McINTYRE: The most surreal moment in my life, and I don’t think I’ve ever told this story, but Wentworth Miller was in Prison Break and when I started acting, the first paid job I got was for something called Prison Break Live. It was like the scare mazes that they have for Halloween, but themed about Prison Break, for whatever reason. So, I have this weird connection to Wentworth Miller. And then, when I was going for Spartacus, the first thing I saw, after I was told, “Oh, you did a good audition,” was “Wentworth Miller to be the next Spartacus.” I was like, “Wow!” And then, the last thing that happened before I got Spartacus was that Dominic Purcell was going to be the new Spartacus, the weekend before I got it. So, I was finally meeting Wentworth Miller and going, “You don’t understand, I’ve had a real big experience with you.” He’s the sweetest, most intelligent guy. We had some wonderful character conversations about really sophisticated stuff. There’s a reason his character is so loved and so good. The guy has really broken it down, and it shows. It’s really cool.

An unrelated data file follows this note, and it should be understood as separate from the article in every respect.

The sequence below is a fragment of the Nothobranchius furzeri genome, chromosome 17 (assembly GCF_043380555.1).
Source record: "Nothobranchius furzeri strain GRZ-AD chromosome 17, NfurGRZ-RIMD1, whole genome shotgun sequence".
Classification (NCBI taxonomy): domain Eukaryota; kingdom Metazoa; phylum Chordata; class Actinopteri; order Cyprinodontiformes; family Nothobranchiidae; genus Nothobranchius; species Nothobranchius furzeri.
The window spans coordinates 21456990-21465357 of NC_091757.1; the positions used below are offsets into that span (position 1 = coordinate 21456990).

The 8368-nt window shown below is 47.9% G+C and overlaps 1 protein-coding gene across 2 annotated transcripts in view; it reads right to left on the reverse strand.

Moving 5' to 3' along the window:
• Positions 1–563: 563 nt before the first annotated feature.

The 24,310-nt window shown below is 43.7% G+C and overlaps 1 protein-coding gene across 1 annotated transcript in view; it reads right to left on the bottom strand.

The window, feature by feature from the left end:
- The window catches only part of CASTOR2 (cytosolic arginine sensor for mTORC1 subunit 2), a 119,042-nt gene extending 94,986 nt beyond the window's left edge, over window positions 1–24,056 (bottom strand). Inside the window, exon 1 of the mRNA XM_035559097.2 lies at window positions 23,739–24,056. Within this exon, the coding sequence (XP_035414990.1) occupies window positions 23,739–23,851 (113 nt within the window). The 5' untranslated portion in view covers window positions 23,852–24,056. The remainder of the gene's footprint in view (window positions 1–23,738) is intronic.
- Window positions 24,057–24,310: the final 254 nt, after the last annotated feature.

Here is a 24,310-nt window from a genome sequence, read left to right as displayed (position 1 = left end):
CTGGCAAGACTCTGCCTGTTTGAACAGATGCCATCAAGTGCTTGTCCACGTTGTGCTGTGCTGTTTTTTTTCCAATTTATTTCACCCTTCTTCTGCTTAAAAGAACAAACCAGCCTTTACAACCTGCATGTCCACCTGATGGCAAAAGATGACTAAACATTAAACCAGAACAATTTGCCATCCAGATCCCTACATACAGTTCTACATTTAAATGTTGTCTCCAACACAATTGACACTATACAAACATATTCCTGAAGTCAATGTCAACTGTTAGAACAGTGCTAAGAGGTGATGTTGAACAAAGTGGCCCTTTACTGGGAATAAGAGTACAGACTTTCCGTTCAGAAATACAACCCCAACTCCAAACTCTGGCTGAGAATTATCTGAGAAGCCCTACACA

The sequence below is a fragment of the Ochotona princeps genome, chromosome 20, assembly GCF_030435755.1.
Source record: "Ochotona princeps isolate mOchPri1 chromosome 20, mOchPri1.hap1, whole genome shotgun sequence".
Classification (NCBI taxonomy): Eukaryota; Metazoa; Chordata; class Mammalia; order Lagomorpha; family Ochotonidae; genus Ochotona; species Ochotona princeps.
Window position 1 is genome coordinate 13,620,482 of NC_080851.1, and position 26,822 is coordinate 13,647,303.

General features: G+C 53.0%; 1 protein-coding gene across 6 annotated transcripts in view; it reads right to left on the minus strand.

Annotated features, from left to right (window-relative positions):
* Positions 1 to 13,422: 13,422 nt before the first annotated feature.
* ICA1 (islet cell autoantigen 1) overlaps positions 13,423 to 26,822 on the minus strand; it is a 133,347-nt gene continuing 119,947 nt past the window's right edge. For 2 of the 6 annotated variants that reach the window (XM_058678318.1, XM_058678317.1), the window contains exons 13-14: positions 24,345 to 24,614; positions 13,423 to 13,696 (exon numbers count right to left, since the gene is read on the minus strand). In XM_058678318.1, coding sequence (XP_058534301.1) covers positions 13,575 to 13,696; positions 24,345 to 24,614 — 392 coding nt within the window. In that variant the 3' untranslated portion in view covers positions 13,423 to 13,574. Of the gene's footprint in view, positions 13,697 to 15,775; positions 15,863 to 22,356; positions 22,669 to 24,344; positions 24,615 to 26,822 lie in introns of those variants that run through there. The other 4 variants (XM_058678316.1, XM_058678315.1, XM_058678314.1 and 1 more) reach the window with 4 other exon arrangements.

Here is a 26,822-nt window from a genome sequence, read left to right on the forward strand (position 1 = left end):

And with Mark, it’s Mark Hamill. I had a year where I got to work with John Cleese, Mark Hamill, Antonio Banderas and Sir Ben Kingsley, so I’m good. That’s so many of my childhood icons that I can’t even tell you. What I didn’t realize is that Mark is an absolute comic book genius. He’s read them all, he’s got them all, and he knows them all. The first conversation we had was basically like, “So, you’re The Weather Wizard and I’m The Trickster. The relationship we’ve got is this and this. And here’s the relationship we’ve got with Captain Cold.” We were talking about all of the iconic imagery. He’s amazing! And then, as we got to know each other during the show, I learned that he’s just the most lovely guy. It would be two in the morning and he’d be waiting outside his trailer just because there was a group of people that wanted to meet him. He gives up his time so freely. He’s just such a nice man. As a child, you watch Luke Skywalker, who’s this kid who becomes a hero. And then, you meet Mark Hamill and he’s everything you wish he would be, and that’s exciting.